Saturday, March 21, 2015

The longest raid begins with a single debt

KNOXVILLE, Tenn.
     One hundred and fifty years ago on a chilly and rainy Tuesday, March 21, 1865, Gen. George Stoneman sent a message from Knoxville to Gen. Ulysses Grant near Richmond: "I have the honor to report that my whole command is on the road."
     Grant probably growled. Stoneman took longer to get his cavalry on the road than Sherman took to march across Georgia from Atlanta to the sea.
Gen. George Stoneman, 1863
      Grant knew Stoneman's weaknesses and did not have high expectations. During the Battle of Atlanta in July 1864, Stoneman had been captured by the Confederates when he tried to liberate the Yankee prisoners at Andersonvillea raid that was well-intentioned but ill-conceived if not insubordinate. He had also been blamed (unfairly, it seems) for the Union's 1863 defeat at Chancellorsville. Grant wanted him relieved of duty. Secretary of War Edwin Stanton called him "one of the most worthless officers in the service."
     But Stoneman had influential friends, and after he was freed in a prisoner swap arranged by Gen. Sherman, he was soon back in the saddle in Tennessee. He wrote:
I owe the Southern Confederacy a debt I am anxious to liquidate,
and this offers a propitious occasion.
     Whatever his flaws, the 42-year-old Stoneman was an experienced and skilled soldier. His embarrassing capture in Georgia overshadowed the fact that he stood and fought to the end, giving most of his troops time to escape. He was trained at West Point, where he was a roommate of Thomas "Stonewall" Jackson, the Confederate hero who had been mortally wounded at Chancellorsville.
     The week before Sherman took Savannah, Stoneman successfully raided the Virginia towns of Saltville and Wytheville, where he destroyed the Confederacy's vital sources of salt, iron, and lead.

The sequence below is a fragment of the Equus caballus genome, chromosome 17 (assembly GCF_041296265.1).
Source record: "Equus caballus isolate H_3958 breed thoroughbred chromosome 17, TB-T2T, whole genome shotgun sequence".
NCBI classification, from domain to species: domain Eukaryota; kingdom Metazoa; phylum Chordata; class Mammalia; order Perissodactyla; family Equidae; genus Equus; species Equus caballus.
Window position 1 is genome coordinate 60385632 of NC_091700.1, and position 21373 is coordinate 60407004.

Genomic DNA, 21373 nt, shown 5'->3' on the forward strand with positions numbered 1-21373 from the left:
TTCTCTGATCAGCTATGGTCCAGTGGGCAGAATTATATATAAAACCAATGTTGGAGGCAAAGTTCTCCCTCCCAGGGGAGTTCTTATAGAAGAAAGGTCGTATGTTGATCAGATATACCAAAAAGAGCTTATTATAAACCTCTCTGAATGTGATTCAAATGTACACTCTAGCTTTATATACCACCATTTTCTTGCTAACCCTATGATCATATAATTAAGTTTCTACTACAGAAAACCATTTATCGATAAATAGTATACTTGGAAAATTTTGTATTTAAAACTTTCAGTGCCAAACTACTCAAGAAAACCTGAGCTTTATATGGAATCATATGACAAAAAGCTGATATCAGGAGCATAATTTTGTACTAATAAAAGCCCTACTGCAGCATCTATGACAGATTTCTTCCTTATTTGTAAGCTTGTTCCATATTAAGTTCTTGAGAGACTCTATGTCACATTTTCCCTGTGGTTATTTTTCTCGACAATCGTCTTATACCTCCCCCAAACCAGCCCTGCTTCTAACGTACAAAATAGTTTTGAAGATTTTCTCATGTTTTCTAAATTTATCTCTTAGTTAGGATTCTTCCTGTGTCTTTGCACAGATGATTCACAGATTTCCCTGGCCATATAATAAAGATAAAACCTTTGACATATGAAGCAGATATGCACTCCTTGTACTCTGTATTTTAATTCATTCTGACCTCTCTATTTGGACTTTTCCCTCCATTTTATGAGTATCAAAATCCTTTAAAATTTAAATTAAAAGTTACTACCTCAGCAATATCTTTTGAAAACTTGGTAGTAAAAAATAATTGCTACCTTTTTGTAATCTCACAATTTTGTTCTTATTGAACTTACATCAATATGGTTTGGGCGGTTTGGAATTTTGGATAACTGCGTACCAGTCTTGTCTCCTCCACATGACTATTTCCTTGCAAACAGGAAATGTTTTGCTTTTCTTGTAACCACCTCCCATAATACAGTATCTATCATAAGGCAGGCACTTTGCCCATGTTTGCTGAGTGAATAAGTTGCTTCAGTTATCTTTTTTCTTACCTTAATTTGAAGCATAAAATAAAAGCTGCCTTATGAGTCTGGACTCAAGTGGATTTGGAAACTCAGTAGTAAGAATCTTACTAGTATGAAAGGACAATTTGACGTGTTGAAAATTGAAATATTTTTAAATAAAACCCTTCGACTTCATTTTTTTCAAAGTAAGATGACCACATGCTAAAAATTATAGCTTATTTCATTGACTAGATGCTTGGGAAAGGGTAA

On January 31, 1865, Grant assigned Stoneman to invade South Carolina and force the Confederates to defend a third front. By the time Stoneman could organize and outfit three brigades of cavalry in Tennessee, Sherman had already sliced through the Carolinas, devastating Columbia and Fayetteville. Meanwhile, Grant was closing a trap on Robert E. Lee's army in Virginia. The end of the Civil War was in sight. 
      So Grant and Gen. George Thomas remapped the mission and sent Stoneman into western North Carolina and Virginia. Grant was still worried about Lee escaping into the Blue Ridge mountains, and he wanted Stoneman to slam that door. 
     Grant wondered if it was too late for Stoneman's Raid to make a difference.
     When Sherman completed his march across Georgia on December 21, 1864, he sent a message to President Abraham Lincoln: "I beg to present you as a Christmas gift the City of Savannah."
     What could Stoneman possibly deliver? Robert E. Lee by Palm Sunday?  
     We shall see. 

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